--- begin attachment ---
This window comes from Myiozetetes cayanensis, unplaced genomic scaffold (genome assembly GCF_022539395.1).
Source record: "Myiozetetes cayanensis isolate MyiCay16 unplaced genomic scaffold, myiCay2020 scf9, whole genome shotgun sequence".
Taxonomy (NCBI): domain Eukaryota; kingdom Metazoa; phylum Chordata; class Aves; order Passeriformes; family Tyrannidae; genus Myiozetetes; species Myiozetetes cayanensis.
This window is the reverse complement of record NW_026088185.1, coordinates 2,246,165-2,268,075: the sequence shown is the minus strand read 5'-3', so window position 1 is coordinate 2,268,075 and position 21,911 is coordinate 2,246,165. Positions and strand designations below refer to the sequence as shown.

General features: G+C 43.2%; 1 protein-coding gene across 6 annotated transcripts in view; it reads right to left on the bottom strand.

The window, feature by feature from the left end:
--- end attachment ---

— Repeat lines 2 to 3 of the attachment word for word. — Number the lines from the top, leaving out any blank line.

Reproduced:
Source record: "Myiozetetes cayanensis isolate MyiCay16 unplaced genomic scaffold, myiCay2020 scf9, whole genome shotgun sequence".
Taxonomy (NCBI): domain Eukaryota; kingdom Metazoa; phylum Chordata; class Aves; order Passeriformes; family Tyrannidae; genus Myiozetetes; species Myiozetetes cayanensis.